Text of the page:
Author's Note: The "Upstate New York Stargazing" series ran on the newyorkupstate.com and syracuse.com websites (and limited use in-print) from 2016 to 2018. For the full list of articles, see the Upstate New York Stargazing page.
Stargazing in Upstate NY: What to see in the night skies July 7 to 14
Updated: Jul. 07, 2017, 3:06 p.m. | Published: Jul. 07, 2017, 2:06 p.m.
By Damian Allis | Contributing writer
This summertime weekly summary for planetary, satellite, constellation, and other observing opportunities covers the second week of July. With luck, the soot and smoke from the 4th of July celebrations have cleared, leaving views obstructed only by occasional cloud cover.
Lectures And Observing Opportunities In Upstate/Central New York
New York has a number of astronomers, astronomy clubs, and observatories that host public sessions throughout the year. Announced sessions from several respondent NY astronomy organizations are provided below for the remainder of July so you can plan accordingly. As wind and cloud cover are always factors when observing, please check the provided contact information and/or email the groups a day-or-so before an announced session, as some groups will also schedule weather-alternate dates. Also use the contact info for directions and to check on any applicable event or parking fees.
Astronomy Events Calendar
|Adirondack Public Observatory||Tupper Lake||Public Observing||July 7||1/2 Hour After Sunset||email, website|
|Adirondack Public Observatory||Tupper Lake||Public Observing||July 14||1/2 Hour After Sunset||email, website|
|Adirondack Public Observatory||Tupper Lake||Public Observing||July 21||1/2 Hour After Sunset||email, website|
|Adirondack Public Observatory||Tupper Lake||Public Observing||July 28||1/2 Hour After Sunset||email, website|
|Albany Area Amateur Astronomers & Dudley Observatory||Schenectady||Night Sky Adventure||July 18||7:00 – 10:00 PM||email, website|
|Albany Area Amateur Astronomers & Dudley Observatory||Schenectady||AAAA Meeting||July 20||7:30 – 9:00 PM||email, website|
|Albany Area Amateur Astronomers & Dudley Observatory||Schenectady||Octagon Barn Star Party||July 28||8:00 – 10:00 PM||email, website|
|Astronomy Section, Rochester Academy of Science||Rochester||ASRAS Member Meeting||July 7||7:30 – 9:00 PM||email, website|
|Astronomy Section, Rochester Academy of Science||Rochester||Public Star Party @ Northampton Park||July 10||9:30 – 11:00 PM||email, website|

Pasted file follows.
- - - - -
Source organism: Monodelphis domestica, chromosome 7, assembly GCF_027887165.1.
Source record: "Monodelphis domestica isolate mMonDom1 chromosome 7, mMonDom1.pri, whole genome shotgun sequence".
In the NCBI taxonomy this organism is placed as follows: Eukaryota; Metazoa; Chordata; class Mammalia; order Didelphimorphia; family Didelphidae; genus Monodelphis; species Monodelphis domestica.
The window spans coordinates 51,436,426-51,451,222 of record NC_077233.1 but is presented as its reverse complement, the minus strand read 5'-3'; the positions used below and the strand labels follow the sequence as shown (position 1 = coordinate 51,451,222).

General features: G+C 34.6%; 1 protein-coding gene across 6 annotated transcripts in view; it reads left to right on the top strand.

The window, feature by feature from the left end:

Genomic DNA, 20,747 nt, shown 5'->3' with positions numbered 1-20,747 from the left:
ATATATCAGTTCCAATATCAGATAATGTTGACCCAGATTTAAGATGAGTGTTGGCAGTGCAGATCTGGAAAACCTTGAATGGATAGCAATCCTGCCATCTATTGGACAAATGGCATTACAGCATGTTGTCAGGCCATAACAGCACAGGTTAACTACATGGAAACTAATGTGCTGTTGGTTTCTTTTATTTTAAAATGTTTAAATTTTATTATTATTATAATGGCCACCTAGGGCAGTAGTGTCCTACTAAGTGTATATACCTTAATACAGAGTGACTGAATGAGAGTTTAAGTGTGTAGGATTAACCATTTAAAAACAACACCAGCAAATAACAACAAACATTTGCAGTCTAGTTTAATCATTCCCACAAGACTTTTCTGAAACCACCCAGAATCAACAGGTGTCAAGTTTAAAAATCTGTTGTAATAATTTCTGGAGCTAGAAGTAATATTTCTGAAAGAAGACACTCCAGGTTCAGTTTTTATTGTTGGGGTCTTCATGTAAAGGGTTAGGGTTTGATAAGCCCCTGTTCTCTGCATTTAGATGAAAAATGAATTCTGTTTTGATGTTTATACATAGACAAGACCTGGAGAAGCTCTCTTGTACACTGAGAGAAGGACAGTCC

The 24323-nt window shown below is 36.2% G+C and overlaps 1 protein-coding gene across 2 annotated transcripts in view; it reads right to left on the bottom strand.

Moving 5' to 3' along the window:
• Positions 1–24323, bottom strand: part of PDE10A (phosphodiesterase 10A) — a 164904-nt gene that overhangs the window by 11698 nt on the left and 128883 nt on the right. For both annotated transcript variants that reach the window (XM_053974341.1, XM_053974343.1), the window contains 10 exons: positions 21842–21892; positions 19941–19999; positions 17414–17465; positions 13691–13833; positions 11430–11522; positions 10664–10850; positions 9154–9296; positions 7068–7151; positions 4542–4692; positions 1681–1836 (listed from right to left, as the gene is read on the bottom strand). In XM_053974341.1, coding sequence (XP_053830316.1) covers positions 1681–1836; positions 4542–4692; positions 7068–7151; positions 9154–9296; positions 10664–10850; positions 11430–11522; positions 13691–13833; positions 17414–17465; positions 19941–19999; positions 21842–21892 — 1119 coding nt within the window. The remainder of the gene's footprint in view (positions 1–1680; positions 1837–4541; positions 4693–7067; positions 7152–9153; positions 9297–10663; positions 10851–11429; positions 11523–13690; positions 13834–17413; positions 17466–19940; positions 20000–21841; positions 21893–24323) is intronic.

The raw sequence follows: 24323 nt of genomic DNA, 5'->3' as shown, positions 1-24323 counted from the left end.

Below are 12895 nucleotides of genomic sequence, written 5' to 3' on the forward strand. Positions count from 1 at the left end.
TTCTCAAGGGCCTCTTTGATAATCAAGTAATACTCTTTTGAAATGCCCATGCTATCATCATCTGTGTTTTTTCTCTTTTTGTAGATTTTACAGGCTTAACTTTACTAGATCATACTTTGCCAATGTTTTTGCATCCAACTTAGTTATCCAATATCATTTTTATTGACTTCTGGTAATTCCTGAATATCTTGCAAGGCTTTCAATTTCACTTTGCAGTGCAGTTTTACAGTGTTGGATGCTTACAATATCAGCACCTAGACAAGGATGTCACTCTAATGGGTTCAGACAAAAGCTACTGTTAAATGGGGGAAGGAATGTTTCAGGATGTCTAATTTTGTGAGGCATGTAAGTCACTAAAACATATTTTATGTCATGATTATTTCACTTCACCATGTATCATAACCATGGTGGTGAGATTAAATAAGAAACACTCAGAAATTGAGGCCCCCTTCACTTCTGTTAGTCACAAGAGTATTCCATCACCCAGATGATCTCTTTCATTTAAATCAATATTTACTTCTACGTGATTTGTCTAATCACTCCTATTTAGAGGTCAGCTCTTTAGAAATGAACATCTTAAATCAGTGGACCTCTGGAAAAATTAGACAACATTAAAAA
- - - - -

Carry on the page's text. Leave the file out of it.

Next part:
|Astronomy Section, Rochester Academy of Science||Rochester||Open House at Farash Center||July 23||12:00 – 4:00 PM||email, website|
|Astronomy Section, Rochester Academy of Science||Rochester||RocheSTAR Fest 2017||July 28 – 29||daytime & nighttime||email, website|
|Baltimore Woods||Marcellus||Bob Piekiel & Summer Skies||July 21/22||8:00 – 11:00 PM||email, website|
|Clark Reservation State Park||Jamesville||Bob Piekiel & Summer Skies||July 28/29||8:00 – 11:00 PM||315-492-1590 website|
|Green Lakes State Park||Fayetteville||Bob Piekiel – Choosing A Telescope||July 7||7:00 – 9:00 PM||315-637-6111 website|
|Green Lakes State Park||Fayetteville||Bob Piekiel & Summer Skies||July 14/15||7:30 – 10:30 PM||315-637-6111 website|
|Kopernik Observatory & Science Center||Vestal||Friday Night Lecture & Observing||July 7||8:00 PM||email, website|
|Kopernik Observatory & Science Center||Vestal||Friday Night Lecture & Observing||July 14||8:00 PM||email, website|
|Kopernik Observatory & Science Center||Vestal||Friday Night Lecture & Observing||July 21||8:00 PM||email, website|
|Kopernik Observatory & Science Center||Vestal||Friday Night Lecture & Observing||July 28||8:00 PM||email, website|
|Mohawk Valley Astronomical Society||Waterville||Public Stargazing @ Waterville Library||July 15||9:15 – 11:59 PM||email, website|
|Mohawk Valley Astronomical Society||Waterville||Solar and Star Gazing||July 20||5:00 – 10:00 PM||email, website|
|Mohawk Valley Astronomical Society||Waterville||Public Stargazing @ Prospect Library & Quarry||July 22||7:45 – 11:59 PM||email, website|
ISS And Other Bright Satellites
Satellite flyovers are commonplace, with several bright passes easily visible per hour in the nighttime sky, yet a thrill to new observers of all ages. Few flyovers compare in brightness or interest to the International Space Station. The flyovers of the football field-sized craft with its massive solar panel arrays can be predicted to within several seconds and take several minutes to complete.
The ISS remains a late night/early morning observing target this week, with visible double flyovers on the 9th, 11th, and 13th. Those enjoying an extended observing session on the 14th will even be treated to a rare triple flyover! Properly equipped members of the amateur radio community can even add audio to their visual experiences by listening to transmissions from the ISS – see ariss.org or issfanclub.com for details.
|Date||Brightness||Approx. Start||Start Direct.||Approx. End||End Direct.|
|7-Jul||extremely||4:44 AM||SW||4:50 AM||E/NE|
|8-Jul||very||3:53 AM||S||3:57 AM||E/NE|
|9-Jul||moderately||3:03 AM||E/SE||3:04 AM||E|
|9-Jul||extremely||4:36 AM||W/SW||4:42 AM||NE|
|10-Jul||extremely||3:45 AM||S/SW||3:49 AM||E/NE|
|11-Jul||very||2:55 AM||E/SE||2:57 AM||E/NE|
|11-Jul||very||4:28 AM||W||4:34 AM||NE|
|12-Jul||extremely||3:37 AM||W||3:41 AM||NE|
|13-Jul||extremely||2:47 AM||E/NE||2:49 AM||E/NE|